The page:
So it is with soft skills: employees need to be put in a team environment and be given real problems to be solved with no predetermined outcomes, and then go and figure it out, over and over again.

Kevin Nethercott is the managing director of employer engagement at Knod, which is disrupting higher education by closing the education to employment gap -- connecting the world's middle-class to employers by bringing the employers into Knod’s blended learning process.


2 Comments on “What Soft Skills Are

  1. Kevin, interesting post.

    I’ve worked with several thousand recruiters in both very large Fortune companies as well as smaller organizations as the individual Lou Adler retains to review and certify recruiters in Performance-based Hiring. My part-time work for Lou gives me a lot of insight into a statement like, “I can teach the hard skills etc…”

    I agree with the statement, but from my experience, there is a direct disconnect between that statement and the way that recruiting is actually executed on a day-to-day basis.

    To begin with, the job posts are rife with hard skill requirements, a lot of which don’t have much to do with the reality of what’s actually required to be successful on the job. And, employers are hard pressed to validate those when pressed to do so.

    The initial resume review is next which is typically followed by a phone screen interview which is almost totally structured entirely around these hard skills. That’s especially true of the resume screening process, which is sometimes being done by the ATS alone based on hard-skill key word terms. When that happens, there is never a way for the candidate to even get in the game to present their soft skills.

    While I’ve heard many of the recruiters I referenced above make a similar “soft skills” statement, I can’t recall a single time when I pressed them about how that is incorporated into their initial screening processes, they’ve been able to prove they take that into account up front.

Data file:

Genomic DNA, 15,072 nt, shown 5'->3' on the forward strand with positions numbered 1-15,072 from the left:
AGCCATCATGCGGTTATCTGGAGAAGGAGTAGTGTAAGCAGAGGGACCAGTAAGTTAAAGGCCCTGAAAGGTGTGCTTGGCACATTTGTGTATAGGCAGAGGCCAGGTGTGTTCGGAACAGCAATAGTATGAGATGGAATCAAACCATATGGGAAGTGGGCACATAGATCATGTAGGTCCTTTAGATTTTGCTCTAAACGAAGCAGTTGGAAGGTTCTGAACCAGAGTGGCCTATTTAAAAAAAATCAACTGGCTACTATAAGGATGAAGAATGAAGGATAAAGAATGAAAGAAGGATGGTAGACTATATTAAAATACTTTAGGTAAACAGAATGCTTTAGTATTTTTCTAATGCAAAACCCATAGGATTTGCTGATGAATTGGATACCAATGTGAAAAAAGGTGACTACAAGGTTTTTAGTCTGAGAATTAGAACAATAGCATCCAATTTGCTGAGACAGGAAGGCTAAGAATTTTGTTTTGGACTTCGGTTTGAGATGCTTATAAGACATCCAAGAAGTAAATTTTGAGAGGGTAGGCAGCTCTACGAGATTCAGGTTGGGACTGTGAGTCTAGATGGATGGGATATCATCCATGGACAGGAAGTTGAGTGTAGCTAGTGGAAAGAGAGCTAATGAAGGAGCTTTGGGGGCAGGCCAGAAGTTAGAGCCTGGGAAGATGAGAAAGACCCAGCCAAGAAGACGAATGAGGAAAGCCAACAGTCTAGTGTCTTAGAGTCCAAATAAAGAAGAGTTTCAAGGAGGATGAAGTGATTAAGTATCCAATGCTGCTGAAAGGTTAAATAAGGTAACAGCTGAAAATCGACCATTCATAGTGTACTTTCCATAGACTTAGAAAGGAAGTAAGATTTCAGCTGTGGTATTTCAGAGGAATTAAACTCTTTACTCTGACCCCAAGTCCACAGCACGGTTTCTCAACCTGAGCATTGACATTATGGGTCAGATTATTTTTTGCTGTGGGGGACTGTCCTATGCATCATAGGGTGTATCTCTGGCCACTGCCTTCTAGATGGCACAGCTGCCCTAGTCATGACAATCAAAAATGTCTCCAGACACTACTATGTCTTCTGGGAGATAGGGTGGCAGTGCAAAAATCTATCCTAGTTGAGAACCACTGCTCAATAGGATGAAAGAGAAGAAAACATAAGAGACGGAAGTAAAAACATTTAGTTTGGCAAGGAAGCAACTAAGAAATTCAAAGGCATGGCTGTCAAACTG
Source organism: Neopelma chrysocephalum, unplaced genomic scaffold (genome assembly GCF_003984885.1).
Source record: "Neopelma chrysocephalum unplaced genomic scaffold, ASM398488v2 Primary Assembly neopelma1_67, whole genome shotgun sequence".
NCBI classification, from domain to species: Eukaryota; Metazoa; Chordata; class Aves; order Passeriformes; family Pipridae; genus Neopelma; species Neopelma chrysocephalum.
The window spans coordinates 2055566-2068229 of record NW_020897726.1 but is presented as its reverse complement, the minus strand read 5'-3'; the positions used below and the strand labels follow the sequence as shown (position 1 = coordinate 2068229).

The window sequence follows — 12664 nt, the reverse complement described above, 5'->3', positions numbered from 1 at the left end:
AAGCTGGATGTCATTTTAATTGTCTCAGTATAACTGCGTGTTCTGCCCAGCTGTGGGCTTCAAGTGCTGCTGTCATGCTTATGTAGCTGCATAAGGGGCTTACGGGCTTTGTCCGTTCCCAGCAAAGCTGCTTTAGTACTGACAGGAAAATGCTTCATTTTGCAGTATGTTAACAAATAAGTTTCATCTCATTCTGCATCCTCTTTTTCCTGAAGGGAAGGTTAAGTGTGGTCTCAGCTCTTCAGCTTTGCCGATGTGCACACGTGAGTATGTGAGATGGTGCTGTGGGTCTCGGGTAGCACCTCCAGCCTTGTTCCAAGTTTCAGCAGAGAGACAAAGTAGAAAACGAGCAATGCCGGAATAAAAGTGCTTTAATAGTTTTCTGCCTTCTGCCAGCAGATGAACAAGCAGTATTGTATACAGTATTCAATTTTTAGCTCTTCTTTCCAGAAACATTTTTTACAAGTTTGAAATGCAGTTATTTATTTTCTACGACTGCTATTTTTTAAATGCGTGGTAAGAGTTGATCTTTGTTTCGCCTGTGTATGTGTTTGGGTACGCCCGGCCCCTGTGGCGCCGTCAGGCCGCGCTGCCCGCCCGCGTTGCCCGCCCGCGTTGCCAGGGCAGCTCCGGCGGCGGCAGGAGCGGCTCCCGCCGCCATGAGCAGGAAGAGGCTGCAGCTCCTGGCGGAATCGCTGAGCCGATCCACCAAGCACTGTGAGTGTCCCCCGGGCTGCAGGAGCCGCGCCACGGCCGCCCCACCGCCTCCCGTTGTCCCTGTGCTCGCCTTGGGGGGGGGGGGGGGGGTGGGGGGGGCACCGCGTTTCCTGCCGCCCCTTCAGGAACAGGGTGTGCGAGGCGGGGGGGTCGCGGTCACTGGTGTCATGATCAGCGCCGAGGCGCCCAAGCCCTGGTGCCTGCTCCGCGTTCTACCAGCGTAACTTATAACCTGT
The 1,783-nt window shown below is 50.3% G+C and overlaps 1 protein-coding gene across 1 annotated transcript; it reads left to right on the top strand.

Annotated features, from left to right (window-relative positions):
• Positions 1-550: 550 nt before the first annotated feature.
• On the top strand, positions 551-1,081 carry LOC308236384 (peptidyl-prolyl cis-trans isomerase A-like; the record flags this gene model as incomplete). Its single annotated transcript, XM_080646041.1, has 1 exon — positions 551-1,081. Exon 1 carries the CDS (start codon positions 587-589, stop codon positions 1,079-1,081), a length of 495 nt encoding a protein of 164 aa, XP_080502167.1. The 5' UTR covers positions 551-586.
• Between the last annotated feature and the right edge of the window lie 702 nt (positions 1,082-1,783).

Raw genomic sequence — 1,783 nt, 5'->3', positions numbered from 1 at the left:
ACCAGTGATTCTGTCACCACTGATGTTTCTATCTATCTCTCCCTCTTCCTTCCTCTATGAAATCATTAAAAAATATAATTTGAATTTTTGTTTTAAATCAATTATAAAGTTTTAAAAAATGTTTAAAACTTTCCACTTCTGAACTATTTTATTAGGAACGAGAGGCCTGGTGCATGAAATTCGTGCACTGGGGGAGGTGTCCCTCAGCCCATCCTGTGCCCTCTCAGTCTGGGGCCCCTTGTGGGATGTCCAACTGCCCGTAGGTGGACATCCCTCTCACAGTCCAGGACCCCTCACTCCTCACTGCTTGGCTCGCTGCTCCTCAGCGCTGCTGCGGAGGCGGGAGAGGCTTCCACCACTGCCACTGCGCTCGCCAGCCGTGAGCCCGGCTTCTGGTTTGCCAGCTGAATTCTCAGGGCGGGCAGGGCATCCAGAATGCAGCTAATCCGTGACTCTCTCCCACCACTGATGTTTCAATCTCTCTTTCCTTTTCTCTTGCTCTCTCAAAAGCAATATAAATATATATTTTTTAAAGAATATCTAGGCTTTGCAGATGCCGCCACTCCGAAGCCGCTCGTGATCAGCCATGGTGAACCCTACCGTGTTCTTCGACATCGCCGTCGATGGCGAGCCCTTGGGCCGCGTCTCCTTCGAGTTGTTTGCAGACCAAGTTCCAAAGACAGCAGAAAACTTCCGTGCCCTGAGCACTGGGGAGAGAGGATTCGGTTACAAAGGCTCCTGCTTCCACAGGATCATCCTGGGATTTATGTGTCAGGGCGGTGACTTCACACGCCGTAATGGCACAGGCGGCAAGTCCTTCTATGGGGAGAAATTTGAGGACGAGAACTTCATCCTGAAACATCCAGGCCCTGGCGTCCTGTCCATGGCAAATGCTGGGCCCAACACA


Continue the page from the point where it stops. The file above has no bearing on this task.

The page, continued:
My conclusion is that only the people who meet the hard skill requirements are likely to get in the game to present their soft skill ability. About the only time I’ve observed something different is when an individual is known (usually a referral) and maybe doesn’t have all of the specified hard skills therefore gets an opportunity to get into the interview game.

    Finally, there are specific resume creation methods that would showcase actual work accomplishments that would fit each of your five soft skills, but I wonder how the recruiting teams would view that, or if they would want an interview is all the hard skills can’t be checked off?

  2. Soft skills are the true measure of employee success. But is there a way to determine a potential new hire’s soft skills when you’re trying to fill an open position?

    The answer to that question is: YES!

    Developed by Harvard University psychology researchers and data scientists, Cangrade is an easy-to-use online tool that analyzes 40 soft skills of potential candidates to predict how likely they will succeed at the job.

    Here’s some more info on how this time-saving tool is helping HR and hiring managers avoid costly hiring mistakes by predicting which potential employee will be successful based on their personality traits and soft skills: